18. ^ Bamji, SX (1998). "The p75 neurotrophin receptor mediates neuronal apoptosis and is essential for naturally occurring sympathetic neuron death". J Cell Biol. 140 (4): 911–923. doi:10.1083/jcb.140.4.911. PMC 2141754free to read. PMID 9472042. 
  19. ^ a b c d e f g Lu, B; et al. (2005). "The Yin and Yang of Neurotrophin Action". Nature Reviews Neuroscience. 6: 603–614. doi:10.1038/nrn1726. PMID 16062169. 
  20. ^ Nikiletopoulou, V; et al. (2010). "Neurotrophin receptor TrkA and TrkC cause neuronal death whereas TrkB does not". Nature. 467: 59–63. doi:10.1038/nature09336. PMID 20811452. 
  21. ^ a b c Teng, KK; et al. (2010). "Understanding proneurotrophins actions: Recent advances and challenges". Developmental Neurobiology. 70 (5): 350–359. doi:10.1002/dneu.20768. PMC 3063094free to read. PMID 20186707. 
  22. ^ a b c Dhanasekaran, DN; Reddy, EP (2008). "JNK Signaling in Apoptosis". Oncogene. 27 (48): 6245–6251. doi:10.1038/onc.2008.301. PMC 3063296free to read. PMID 18931691. 
  23. ^ a b c d e f g h i j Haung, EJ; Reichardt, LF (2001). "Neurotrophins: Roles in neuronal development". Annual Review Neuroscience. 24: 677–736. doi:10.1146/annurev.neuro.24.1.677. PMC 2758233free to read. PMID 11520916.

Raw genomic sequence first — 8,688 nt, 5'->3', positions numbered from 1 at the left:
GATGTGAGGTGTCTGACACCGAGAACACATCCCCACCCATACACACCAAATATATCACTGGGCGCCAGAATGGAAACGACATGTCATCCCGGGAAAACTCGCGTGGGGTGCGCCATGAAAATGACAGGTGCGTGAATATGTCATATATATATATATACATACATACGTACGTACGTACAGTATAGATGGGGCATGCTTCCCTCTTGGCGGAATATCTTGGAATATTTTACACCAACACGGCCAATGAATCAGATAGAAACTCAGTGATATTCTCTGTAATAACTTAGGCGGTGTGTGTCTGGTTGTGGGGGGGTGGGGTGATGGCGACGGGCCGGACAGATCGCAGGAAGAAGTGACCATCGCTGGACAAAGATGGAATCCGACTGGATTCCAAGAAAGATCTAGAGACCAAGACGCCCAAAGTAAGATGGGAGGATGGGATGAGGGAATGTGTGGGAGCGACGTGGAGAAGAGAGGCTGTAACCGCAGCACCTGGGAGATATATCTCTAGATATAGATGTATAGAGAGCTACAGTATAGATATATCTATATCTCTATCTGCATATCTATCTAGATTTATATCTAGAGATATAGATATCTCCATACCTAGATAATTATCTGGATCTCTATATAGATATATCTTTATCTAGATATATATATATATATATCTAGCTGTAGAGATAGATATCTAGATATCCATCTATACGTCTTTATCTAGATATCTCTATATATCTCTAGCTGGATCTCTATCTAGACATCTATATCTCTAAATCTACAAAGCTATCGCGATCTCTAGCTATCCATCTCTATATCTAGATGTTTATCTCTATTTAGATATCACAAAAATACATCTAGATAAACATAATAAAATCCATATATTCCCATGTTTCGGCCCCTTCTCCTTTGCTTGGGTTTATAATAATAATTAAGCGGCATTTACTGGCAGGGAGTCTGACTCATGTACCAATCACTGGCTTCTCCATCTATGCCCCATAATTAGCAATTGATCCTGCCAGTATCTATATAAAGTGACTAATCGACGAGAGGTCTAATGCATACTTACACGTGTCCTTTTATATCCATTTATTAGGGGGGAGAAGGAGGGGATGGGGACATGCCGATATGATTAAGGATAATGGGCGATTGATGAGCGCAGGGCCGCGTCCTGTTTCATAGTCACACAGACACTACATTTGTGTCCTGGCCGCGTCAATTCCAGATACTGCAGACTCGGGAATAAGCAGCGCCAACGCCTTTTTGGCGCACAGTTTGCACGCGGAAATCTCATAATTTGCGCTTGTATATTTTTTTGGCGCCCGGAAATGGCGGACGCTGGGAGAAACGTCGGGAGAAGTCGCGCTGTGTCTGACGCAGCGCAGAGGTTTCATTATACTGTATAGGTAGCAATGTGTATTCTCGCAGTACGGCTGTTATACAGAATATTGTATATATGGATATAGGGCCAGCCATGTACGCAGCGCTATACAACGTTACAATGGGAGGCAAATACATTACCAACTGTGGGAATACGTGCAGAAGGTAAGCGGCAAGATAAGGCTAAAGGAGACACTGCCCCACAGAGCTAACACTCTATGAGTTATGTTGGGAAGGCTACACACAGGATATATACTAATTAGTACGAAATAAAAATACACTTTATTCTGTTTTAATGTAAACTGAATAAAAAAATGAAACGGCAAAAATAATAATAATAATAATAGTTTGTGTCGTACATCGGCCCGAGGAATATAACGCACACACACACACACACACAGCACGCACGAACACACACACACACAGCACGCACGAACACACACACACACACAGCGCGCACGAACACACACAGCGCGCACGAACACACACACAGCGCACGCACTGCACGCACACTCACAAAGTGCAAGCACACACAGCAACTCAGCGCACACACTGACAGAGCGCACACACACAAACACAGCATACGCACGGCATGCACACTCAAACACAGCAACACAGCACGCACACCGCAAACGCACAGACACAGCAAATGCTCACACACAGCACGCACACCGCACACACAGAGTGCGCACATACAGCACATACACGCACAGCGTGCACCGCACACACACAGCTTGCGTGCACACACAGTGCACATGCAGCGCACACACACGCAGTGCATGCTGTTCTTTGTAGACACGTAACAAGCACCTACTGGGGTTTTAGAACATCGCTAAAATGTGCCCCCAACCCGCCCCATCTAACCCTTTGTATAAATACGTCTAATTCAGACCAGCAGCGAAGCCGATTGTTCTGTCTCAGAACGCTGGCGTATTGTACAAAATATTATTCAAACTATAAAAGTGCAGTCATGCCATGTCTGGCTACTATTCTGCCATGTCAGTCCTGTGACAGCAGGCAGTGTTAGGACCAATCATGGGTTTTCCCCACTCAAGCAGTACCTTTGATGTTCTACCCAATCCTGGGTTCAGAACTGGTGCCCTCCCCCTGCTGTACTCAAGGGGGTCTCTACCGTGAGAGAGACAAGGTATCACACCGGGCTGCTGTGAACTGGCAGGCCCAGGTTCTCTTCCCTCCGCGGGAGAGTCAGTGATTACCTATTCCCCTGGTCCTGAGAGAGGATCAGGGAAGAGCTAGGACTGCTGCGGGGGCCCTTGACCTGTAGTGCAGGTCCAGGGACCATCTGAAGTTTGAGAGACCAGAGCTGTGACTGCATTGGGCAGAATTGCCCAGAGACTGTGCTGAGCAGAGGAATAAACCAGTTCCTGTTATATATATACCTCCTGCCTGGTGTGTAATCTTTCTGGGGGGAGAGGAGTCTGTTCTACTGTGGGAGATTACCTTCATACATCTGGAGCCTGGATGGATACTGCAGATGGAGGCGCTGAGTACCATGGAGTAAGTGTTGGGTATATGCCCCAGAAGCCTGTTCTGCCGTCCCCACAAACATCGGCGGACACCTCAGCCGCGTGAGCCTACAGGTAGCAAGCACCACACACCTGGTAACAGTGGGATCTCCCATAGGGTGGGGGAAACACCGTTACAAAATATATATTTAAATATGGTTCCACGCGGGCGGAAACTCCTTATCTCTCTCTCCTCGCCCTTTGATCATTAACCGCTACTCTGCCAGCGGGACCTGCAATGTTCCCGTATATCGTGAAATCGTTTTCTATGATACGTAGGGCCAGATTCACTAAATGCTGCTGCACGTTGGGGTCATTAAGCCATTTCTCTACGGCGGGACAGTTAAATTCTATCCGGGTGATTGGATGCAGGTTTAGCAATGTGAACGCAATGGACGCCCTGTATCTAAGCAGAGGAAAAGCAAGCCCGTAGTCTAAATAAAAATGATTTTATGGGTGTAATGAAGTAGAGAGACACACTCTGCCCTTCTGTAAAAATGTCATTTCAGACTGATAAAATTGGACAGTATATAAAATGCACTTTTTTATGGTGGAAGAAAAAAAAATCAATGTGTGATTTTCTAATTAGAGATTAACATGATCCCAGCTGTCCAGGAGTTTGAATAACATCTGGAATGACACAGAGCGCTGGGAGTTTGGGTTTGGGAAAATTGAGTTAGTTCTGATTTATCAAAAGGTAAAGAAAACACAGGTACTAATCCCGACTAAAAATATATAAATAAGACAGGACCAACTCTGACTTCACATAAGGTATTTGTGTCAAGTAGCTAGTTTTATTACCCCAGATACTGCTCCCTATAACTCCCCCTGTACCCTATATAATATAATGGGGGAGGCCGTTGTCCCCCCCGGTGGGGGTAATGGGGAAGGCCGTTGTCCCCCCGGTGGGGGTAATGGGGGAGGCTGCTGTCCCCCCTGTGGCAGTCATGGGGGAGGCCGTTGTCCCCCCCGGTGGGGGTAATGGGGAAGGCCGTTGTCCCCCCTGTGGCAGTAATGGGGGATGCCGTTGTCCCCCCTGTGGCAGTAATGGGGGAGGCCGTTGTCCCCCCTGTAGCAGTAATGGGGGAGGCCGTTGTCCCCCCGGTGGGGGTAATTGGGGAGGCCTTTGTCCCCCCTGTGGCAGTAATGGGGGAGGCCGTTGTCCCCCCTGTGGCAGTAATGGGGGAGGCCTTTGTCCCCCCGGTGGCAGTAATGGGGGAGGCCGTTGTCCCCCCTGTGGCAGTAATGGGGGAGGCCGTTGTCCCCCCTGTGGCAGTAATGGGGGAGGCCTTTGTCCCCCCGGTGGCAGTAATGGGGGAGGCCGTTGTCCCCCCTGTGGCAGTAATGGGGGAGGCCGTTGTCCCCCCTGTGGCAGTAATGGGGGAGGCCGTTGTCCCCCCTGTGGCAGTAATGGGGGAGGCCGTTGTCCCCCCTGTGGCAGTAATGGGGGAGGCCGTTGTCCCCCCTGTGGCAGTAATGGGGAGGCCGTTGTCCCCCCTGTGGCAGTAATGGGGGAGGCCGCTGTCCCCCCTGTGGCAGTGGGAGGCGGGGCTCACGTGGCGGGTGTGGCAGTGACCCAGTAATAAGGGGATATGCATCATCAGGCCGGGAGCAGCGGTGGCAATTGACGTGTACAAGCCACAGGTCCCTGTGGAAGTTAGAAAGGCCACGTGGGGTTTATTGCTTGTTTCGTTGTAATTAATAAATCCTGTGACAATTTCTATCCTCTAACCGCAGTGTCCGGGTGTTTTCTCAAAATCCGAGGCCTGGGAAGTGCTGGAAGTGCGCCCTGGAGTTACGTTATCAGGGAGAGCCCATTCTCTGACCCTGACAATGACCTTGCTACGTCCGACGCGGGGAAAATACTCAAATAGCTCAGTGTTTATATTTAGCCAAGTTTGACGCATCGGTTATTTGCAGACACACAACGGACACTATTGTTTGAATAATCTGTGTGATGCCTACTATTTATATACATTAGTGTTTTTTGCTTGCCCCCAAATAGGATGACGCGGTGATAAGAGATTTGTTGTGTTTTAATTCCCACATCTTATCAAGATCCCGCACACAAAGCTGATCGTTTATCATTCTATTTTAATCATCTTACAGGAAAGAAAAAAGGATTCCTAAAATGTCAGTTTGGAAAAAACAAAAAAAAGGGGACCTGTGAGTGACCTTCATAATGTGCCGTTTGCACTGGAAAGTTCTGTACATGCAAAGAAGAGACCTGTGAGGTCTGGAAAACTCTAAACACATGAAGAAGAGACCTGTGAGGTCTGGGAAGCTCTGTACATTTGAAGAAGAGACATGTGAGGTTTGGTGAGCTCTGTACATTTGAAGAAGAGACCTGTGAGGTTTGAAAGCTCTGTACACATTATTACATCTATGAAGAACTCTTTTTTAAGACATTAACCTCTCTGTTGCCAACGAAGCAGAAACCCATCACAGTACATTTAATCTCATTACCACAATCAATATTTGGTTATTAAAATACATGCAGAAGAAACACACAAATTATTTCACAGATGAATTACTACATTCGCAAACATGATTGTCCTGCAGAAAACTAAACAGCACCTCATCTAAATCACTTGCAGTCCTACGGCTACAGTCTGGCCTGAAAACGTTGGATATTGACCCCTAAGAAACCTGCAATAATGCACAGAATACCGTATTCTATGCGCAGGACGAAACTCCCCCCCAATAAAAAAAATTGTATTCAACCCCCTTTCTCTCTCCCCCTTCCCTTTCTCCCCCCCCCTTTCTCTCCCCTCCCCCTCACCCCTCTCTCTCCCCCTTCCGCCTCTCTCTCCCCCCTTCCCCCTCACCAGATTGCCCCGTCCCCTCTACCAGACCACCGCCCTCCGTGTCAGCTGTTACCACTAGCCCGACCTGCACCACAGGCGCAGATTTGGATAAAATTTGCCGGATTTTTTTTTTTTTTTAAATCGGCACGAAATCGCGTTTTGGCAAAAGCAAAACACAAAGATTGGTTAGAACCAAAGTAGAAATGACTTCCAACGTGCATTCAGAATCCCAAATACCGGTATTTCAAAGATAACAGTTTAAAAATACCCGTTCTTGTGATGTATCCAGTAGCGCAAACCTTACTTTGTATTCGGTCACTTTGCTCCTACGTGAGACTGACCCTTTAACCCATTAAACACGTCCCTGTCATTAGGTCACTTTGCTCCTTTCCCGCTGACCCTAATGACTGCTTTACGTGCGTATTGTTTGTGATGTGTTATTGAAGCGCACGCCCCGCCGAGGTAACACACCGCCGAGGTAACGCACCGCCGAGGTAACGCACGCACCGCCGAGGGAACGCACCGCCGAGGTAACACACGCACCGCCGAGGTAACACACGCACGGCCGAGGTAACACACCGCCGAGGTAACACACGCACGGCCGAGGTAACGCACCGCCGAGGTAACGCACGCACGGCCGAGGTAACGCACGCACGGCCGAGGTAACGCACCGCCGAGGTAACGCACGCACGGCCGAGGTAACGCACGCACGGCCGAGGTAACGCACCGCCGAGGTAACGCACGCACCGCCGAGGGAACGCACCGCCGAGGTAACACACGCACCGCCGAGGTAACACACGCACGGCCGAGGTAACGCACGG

24. ^ Longo, FM; et al. (2013). "Small-molecule modulation of neurotrophin receptors: a strategy for the treatment of neurological diseases". Nature Reviews Drug Discovery. 12: 507–525. doi:10.1038/nrd4024. PMID 23977697. 
  25. ^ Yoon, SO (1998). "Competitive signaling between TrkA and p75 nerve growth factor receptors determines cell survival". Journal of Neuroscience. 18 (9): 3273–81. PMID 9547236. 
  26. ^ a b c Dekkers, MP (2013). "Death of developing neurons new insight and implications for connectivity". Journal of Cell Biology. 203 (3): 385–393. doi:10.1083/jcb.201306136. PMC 3824005free to read. PMID 24217616. 
  27. ^ a b c d Lessman, V (2003). "Neurotrophin secretion: current facts and future prospects". Progress in Neurobiology. 69: 341–374. doi:10.1016/s0301-0082(03)00019-4. PMID 12787574. 
  28. ^ Ernsberger, U (2009). "Role of neurotrophin signaling in the differentiation of neurons from dorsal root ganglia and sympathetic ganglia". Cell Tissue Rec. 336: 349–384. doi:10.1007/S00441-009-0784-Z. PMID 19387688. 

External links[edit]

  • DevBio.com - 'Neurotrophin Receptors: The neurotrophin family consists of four members: nerve growth factor (NGF), brain derived neurotrophic factor (BDNF), neurotrophin 3 (NT-3), and neurotrophin 4 (NT-4)' (April 4, 2003)
  • Dr.Koop.com - 'New Clues to Neurological Diseases Discovered: Findings could lead to new treatments, two studies suggest', Steven Reinberg, HealthDay (July 5, 2006)
  • Helsinki.fi - 'Neurotrophic factors'
  • Neurotrophins at the US National Library of Medicine Medical Subject Headings (MeSH)
  • [1] - Neurotrophin-3 image

This article incorporates text from the public domain Pfam and InterPro IPR002072